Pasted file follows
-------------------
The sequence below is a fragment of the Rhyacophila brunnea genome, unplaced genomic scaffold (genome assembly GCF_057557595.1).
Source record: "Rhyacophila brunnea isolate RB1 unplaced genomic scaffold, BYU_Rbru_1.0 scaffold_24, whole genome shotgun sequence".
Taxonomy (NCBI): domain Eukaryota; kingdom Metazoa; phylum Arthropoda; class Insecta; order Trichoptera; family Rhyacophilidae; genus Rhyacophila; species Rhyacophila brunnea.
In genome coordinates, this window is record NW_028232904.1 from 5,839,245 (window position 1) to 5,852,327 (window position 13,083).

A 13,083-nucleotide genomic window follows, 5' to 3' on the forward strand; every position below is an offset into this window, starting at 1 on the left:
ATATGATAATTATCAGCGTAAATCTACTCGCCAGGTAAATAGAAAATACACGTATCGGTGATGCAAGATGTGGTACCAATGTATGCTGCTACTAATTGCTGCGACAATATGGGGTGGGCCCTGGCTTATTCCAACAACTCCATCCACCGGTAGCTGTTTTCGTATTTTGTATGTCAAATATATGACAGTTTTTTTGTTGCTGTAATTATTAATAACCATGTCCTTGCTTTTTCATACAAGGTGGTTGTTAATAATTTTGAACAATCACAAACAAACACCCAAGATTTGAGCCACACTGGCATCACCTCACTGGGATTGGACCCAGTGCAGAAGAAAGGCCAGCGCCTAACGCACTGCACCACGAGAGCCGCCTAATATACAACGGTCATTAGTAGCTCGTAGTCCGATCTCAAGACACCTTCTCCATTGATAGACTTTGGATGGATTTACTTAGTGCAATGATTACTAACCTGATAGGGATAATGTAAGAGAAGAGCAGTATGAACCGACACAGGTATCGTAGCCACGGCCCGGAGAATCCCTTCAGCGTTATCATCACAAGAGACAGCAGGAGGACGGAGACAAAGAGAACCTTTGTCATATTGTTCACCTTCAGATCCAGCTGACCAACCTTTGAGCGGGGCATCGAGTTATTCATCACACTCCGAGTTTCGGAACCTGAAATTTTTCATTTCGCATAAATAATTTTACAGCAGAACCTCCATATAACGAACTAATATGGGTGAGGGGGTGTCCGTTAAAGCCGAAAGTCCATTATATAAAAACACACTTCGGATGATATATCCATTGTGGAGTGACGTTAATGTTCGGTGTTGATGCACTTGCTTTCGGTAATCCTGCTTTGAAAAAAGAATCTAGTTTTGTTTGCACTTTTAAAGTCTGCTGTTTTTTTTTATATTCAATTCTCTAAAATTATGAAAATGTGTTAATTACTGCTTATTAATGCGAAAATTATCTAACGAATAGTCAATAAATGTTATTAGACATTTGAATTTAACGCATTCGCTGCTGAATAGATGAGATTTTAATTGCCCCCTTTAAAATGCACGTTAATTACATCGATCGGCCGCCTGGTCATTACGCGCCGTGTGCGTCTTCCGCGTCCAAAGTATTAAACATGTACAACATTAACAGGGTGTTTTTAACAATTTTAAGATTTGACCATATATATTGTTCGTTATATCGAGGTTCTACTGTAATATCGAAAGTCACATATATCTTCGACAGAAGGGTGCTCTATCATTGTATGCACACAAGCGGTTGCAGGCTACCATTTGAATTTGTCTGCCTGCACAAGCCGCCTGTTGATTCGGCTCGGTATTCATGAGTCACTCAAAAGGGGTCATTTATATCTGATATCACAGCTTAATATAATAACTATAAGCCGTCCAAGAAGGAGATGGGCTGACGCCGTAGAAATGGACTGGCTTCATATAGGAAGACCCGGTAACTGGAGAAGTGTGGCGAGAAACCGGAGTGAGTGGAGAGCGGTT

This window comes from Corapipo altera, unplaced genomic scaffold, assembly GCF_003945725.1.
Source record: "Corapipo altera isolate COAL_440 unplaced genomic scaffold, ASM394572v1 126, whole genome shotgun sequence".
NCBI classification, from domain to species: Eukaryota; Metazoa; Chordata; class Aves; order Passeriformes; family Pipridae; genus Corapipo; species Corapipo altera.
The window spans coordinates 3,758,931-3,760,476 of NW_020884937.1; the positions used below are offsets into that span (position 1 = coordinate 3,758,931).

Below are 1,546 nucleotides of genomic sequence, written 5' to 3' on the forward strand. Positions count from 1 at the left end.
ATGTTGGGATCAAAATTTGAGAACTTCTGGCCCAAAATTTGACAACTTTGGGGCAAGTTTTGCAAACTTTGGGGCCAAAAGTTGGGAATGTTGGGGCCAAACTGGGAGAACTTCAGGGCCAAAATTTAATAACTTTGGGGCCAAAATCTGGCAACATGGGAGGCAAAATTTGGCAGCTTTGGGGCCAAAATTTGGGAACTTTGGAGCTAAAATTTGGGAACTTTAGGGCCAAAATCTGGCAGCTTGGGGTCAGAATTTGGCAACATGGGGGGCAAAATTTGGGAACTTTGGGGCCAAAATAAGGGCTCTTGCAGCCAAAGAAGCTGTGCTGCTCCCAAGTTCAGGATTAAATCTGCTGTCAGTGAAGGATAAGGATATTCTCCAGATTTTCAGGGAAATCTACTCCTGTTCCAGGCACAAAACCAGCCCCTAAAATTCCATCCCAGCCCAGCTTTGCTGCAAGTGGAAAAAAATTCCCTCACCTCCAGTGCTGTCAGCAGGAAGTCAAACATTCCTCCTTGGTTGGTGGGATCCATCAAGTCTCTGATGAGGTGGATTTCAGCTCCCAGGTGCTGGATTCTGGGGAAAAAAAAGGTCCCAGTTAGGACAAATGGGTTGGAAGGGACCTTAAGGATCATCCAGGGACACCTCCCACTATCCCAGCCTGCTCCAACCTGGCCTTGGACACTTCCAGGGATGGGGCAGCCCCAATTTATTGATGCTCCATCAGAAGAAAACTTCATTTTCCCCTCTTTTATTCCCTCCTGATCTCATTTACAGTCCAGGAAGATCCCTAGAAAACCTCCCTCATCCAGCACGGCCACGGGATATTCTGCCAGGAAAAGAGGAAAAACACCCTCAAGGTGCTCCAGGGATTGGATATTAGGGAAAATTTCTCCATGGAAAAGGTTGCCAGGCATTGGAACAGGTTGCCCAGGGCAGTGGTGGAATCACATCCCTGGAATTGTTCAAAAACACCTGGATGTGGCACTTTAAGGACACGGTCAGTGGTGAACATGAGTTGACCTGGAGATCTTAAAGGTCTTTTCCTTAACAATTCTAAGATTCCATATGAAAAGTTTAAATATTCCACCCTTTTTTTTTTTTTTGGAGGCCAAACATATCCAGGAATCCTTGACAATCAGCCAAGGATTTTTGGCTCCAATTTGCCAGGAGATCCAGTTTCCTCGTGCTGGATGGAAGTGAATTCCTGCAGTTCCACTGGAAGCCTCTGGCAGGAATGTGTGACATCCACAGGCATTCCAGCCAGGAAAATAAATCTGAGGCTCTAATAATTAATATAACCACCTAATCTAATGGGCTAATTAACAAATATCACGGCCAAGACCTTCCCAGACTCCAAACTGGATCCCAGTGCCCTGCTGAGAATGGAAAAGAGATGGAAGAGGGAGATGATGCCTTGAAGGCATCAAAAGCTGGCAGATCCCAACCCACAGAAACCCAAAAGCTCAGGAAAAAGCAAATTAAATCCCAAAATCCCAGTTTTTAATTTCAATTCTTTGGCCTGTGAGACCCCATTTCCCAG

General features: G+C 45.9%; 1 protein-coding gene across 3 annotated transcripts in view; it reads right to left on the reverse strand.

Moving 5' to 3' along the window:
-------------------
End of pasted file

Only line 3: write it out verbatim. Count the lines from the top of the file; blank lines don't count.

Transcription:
Taxonomy (NCBI): domain Eukaryota; kingdom Metazoa; phylum Arthropoda; class Insecta; order Trichoptera; family Rhyacophilidae; genus Rhyacophila; species Rhyacophila brunnea.